Why is my CPA asking me to sign a Form 2848 Power of Attorney?

What is a Power of Attorney?

A power of attorney (POA) is a written document that authorizes another person to function as one’s agent or attorney in particular circumstances or in all legal or financial matters. The powers granted depend on how it is written and the powers granted. Any individual given power of attorney over another can make decisions and act for the person granting the power, whether they can act for themselves or not. Thus, a person granting a power of attorney does not need to be incapacitated for the other party to be able to act on their behalf. Your estate planning documents may include a general power of attorney. The powers granted in connection with estate planning or specific healthcare situations can be sweeping and should be discussed with your attorney and understood.

What is IRS Form 2848?

Form 2848 Power of Attorney and Declaration of Representative is a form used to notify the IRS that a taxpayer has designated a CPA, attorney, or enrolled agent to represent them before the IRS. We use this form to assist clients with IRS notices, inquiries, or tax audits. When you hear “audit,” it conjures up images of meeting with an IRS agent to go through boxes of paper documents one by one to substantiate your deductions. It was a source of significant work and anxiety. Very few IRS and State audits are conducted in person today. Most are handled with notices. It is important to note that signing Form 2848 does not relieve taxpayers of any liability; it allows the IRS to respond directly to our office with correspondence and speak to us by telephone about your tax returns and other confidential tax information. Without a signed Form 2848, the IRS cannot communicate with our office regarding your tax return.

What is the current situation like at the IRS?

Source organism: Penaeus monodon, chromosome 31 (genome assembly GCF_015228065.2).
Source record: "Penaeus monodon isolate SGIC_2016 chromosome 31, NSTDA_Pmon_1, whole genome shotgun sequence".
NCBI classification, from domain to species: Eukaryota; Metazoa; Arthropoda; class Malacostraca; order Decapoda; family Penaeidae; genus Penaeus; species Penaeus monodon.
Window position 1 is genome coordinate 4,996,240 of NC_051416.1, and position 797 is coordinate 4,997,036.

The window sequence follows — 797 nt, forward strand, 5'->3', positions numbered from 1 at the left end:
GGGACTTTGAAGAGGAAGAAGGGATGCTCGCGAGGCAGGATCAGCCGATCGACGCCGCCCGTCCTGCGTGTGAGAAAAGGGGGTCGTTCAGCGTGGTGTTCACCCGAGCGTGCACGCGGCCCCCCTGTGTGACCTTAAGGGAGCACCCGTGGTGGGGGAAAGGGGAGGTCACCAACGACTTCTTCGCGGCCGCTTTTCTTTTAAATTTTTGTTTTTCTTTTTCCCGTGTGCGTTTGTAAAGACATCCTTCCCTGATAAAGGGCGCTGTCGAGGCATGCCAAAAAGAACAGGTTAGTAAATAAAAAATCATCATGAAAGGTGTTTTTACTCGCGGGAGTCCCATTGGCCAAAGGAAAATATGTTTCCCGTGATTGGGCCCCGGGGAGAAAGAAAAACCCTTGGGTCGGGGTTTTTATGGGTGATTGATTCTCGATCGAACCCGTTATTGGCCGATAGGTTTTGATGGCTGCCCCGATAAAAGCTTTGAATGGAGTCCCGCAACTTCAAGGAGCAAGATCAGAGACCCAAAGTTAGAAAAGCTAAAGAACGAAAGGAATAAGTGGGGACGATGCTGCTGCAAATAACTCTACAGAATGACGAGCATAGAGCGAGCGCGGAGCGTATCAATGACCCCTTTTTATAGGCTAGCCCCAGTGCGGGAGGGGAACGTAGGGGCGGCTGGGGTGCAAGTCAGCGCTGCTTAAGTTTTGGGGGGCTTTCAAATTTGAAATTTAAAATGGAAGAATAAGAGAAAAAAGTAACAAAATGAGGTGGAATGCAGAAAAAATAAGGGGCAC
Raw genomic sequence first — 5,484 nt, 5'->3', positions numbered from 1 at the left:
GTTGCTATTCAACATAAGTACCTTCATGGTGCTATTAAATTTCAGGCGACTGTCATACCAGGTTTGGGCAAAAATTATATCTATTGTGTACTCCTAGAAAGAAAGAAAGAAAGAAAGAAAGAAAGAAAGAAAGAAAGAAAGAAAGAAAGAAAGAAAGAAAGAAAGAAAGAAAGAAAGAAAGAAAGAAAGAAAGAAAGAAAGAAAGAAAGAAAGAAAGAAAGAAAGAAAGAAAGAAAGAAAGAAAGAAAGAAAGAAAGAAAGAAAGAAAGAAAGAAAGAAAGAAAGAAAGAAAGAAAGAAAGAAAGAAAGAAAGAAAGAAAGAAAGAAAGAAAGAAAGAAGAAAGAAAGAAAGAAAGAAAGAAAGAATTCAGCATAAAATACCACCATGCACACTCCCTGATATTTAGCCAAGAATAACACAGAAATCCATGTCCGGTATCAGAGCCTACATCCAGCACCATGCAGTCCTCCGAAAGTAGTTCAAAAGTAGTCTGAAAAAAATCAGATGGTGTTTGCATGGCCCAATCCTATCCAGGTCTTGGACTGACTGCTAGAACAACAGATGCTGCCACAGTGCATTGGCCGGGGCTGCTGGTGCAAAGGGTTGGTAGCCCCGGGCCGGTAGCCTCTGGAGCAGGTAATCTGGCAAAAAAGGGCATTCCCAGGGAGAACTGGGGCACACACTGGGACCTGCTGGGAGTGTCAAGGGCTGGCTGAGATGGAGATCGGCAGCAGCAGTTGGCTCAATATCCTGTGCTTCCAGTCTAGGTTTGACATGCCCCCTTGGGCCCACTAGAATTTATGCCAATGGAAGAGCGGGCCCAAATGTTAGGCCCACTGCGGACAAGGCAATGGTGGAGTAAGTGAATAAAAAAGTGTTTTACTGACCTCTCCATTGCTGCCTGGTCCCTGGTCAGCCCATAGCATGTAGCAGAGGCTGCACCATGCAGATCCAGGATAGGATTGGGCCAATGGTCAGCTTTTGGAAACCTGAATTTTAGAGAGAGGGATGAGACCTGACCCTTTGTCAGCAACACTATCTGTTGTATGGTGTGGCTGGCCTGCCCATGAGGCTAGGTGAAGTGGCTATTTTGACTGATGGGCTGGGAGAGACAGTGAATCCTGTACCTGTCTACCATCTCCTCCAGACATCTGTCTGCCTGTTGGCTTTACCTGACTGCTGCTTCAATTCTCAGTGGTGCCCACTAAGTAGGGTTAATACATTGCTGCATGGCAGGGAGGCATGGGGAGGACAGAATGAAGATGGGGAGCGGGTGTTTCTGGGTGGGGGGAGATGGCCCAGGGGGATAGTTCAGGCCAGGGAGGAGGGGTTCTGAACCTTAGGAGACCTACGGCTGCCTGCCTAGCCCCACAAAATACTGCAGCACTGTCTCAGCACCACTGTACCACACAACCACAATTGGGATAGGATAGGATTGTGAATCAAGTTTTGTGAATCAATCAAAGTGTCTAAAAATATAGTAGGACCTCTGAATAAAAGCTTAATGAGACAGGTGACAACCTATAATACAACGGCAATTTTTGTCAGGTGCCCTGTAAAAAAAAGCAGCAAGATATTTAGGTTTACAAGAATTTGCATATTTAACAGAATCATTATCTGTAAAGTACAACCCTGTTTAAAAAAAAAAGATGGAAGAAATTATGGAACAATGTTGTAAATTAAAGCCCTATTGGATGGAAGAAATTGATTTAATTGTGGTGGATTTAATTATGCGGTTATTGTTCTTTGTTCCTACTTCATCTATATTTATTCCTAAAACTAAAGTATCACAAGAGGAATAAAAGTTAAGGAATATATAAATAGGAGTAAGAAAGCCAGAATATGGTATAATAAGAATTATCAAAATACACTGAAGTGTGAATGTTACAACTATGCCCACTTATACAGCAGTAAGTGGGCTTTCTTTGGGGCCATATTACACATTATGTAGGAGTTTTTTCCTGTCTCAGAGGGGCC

In the past, due to the difficulty of reaching a live person at the IRS, it was quicker and, most times, more effective to respond to a notice by writing a letter of explanation and providing the necessary support to answer the notice. We did not prepare a Form 2848 POA because, in most cases, by the time the IRS recorded it in their system, the matter had been resolved. For years, we could resolve most issues without preparing Form 2848.

During COVID-19, shutdowns and government restrictions created a considerable backlog, and matters that had taken a single letter and 8-10 weeks to resolve began to take multiple letters and 12-18 months to resolve. While this has improved substantially, we have started to have better outcomes by contacting the IRS by phone and speaking with an agent. Some issues that used to be handled with correspondence are better handled by phone because wait times have come down.

Preparing the form while preparing the tax return takes very little additional time. Once a copy is on file, it can be used to respond to any notices you may receive. Since multiple years can be covered with a single Form 2848, it saves time and money.

How does signing a POA benefit me?

  • Both the client and CPA receive copies of IRS notices. This is helpful if a client is traveling and misses a time-sensitive IRS notice or if the notice concerns a mismatch of income issue, which can be addressed with a letter, saving the client time and stress. 
  • If the IRS has a POA on file, we can respond more quickly than if we need to prepare and file one.

Can a Form 2848 be revoked?

Yes. If you change tax preparers, your new CPA can file a new POA and revoke all prior POAs. Otherwise, the POA will expire when the statute of limitation for the years listed expire.